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THE VARIETIES OF PLURALISM Richard J. Bernstein Haverford College I. When I was asked to give the John Dewey Lecture, I considered it a marvelous opportunity to return to my intellectual roots, for I started my philosophic career by writing my dissertation on John Dewey. "Return" is not quite the appropriate expression, for everything that I've written since the early 1950s has been infused and informed by the spirit of Dewey, and more generally what I take to be best and most enduring in the pragmatic tradition. I know all too well that for a long time Dewey has been considered rather passe, a fuzzy-minded thinker who perhaps had his heart in the right place, but not his head. And there are those who still think that Dewey is the source of the ills that have plagued American education. I think this is a slander. More boldly, I believe that Dewey and the pragmatic thinkers are not only not passe, but that they were really ahead of their times. What I see happening now is a re-emergence of pragmatic themes. It is almost as if the dialectic of contemporary philosophy in its diverse modes keeps leading us back to the point of departure for the pragmatic thinkers. Dewey was never more relevant than he is today—in helping us to gain some perspective, some orientation on our extremely confused and chaotic cultural condition. This is the thesis that I want to explore with you. Let me begin with a claim that Dewey made in Democracy and Education. "If we are willing to conceive education as the process of forming fundamental dispositions, intellectual and emotional, toward nature and fellow men, philosophy may even be defined as the general theory of education."^ This was a central motif in Dewey, and it has a classical ring. Dewey, who called for a reconstruction in philosophy, or rather of philosophy, never abandoned the idea that philosophy as the "criticism of criticisms" ought to be concerned with nurturing practical wisdom, with the fostering of "creative The University of lo LIBRARIES -2reflective intelligence." He was suspicious of the tendency of philosophers to become exclusively preoccupied with the "problems of philosophy" and to forget about the "problems of men"—the problems of human beings in their everyday lives. He rejected the very idea of philosophy as some sort of super science with its own distinctive problems and methods—a discipline that has special access to Truth and Reality. He thought that philosophy is—or rather ought to be—grounded in the deepest cultural conflicts of one's time; seeking to define and clarify them, to provide us with guidance in resolving them and enabling us to work toward a more desirable future. He was a relentless critic of what he took to be the sterility of epistemology and the obsession of so much of modern philosophy with "the quest for certainty" and "the spectator theory of knowledge." He believed, to use the Heideggerian expression, that we are "thrown" into the world with no absolute foundations or absolute ends. But this should neither be a cause for radical skepticism nor dispair. For all of Dewey's emphasis on future consequences he knew that we are always being shaped by inherited traditions. It is the constant task of the reconstruction of the present that was his central concern. What he once wrote about William James might well be said about Dewey himself. And long after "pragmatism" in any sense save as an application of his Weltanschauung shall have passed into a not unhappy oblivion, the fundamental idea of an open universe in which uncertainty, choice, hypotheses, novelties and possibilities are naturalized will remain associated with the name of James; the more he is studied in his historic setting the more original and daring will the idea appear. Like Peirce and James, Dewey emphasized that the cosmos and our experience is an inextricable mixture of the stable and the precarious. We are neither simply playthings of forces which are always working behind our backs nor creatures who can gain complete understanding and control over our destinies. We are always confronted with uncertainty and choice. - 3 Dewey knew that...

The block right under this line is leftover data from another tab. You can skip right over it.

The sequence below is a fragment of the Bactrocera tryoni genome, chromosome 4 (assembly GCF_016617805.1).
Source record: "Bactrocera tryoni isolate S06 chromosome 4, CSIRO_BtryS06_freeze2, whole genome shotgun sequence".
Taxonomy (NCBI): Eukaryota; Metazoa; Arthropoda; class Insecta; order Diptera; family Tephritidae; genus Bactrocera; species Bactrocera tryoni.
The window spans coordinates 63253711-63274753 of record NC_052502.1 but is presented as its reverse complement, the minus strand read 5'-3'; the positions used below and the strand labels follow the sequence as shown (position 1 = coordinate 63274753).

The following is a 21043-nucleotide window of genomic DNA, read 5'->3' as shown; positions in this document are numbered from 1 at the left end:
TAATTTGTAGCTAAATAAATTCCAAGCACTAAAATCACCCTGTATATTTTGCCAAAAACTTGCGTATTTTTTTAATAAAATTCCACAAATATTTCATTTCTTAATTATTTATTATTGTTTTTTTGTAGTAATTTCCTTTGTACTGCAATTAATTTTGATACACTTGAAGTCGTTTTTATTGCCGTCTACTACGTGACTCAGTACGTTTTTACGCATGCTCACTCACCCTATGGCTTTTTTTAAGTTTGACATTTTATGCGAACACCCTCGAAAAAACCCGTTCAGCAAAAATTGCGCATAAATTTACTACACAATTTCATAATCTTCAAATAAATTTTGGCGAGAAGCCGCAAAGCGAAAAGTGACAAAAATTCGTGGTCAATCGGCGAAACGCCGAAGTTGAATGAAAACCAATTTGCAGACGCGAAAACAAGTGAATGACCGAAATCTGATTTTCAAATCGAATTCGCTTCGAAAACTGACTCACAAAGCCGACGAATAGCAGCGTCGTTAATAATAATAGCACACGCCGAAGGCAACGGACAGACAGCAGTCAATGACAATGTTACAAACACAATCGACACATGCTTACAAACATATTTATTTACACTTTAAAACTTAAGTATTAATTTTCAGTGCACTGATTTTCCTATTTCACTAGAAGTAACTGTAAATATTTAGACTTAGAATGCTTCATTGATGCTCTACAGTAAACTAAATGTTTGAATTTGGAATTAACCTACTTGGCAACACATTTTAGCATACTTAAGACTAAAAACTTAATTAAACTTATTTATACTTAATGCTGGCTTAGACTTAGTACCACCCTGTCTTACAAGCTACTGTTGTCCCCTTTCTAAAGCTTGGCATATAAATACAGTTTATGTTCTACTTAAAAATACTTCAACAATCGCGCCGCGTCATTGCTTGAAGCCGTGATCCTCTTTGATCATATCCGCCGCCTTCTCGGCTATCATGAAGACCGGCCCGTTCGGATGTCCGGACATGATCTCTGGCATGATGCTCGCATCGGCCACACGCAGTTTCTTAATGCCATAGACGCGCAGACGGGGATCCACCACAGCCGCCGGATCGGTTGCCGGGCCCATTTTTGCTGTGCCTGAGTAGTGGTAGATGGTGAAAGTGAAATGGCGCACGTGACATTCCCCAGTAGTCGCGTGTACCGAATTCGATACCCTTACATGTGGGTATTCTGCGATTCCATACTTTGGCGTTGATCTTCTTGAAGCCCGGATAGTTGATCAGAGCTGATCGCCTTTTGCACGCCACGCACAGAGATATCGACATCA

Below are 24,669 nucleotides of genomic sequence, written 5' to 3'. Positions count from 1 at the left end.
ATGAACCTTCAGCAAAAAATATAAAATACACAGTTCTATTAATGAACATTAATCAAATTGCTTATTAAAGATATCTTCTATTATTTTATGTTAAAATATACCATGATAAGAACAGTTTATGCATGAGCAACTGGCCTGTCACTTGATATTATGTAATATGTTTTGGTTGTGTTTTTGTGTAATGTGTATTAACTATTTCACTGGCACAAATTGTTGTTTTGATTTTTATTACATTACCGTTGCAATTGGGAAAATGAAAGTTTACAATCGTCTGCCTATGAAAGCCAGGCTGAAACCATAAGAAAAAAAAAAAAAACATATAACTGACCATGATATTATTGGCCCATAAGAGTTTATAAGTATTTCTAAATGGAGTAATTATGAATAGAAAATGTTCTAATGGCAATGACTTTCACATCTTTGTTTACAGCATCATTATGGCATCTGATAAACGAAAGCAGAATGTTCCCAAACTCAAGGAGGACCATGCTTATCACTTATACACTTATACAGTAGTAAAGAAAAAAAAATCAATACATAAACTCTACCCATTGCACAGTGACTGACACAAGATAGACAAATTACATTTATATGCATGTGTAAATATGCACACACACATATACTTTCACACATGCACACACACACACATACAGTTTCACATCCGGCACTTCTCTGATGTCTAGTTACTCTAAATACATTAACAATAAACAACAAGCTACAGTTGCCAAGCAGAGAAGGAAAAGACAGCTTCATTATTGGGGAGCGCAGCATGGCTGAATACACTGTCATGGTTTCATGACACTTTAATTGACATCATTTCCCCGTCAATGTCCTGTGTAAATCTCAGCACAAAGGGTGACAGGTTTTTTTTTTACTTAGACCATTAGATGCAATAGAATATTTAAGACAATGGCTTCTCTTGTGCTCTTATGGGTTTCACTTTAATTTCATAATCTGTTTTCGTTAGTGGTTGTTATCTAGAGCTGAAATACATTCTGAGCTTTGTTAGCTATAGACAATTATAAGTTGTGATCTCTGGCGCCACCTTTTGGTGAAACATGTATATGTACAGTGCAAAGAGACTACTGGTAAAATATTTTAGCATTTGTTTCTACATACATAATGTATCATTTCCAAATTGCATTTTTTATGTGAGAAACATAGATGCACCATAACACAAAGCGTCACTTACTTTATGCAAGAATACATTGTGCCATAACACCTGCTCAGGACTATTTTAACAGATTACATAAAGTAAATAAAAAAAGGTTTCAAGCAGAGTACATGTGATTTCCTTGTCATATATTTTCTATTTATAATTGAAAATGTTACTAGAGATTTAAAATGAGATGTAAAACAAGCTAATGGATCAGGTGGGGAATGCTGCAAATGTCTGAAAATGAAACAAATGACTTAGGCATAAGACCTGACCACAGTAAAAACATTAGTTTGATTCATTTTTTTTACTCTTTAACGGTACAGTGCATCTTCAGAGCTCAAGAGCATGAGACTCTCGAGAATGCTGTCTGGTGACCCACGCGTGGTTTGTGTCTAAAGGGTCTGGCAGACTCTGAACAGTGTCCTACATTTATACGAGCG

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Additional Information

ISSN
1559-1786
Print ISSN
1085-4908
Pages
pp. 1-21
Launched on MUSE
2016-10-05
Open Access
No
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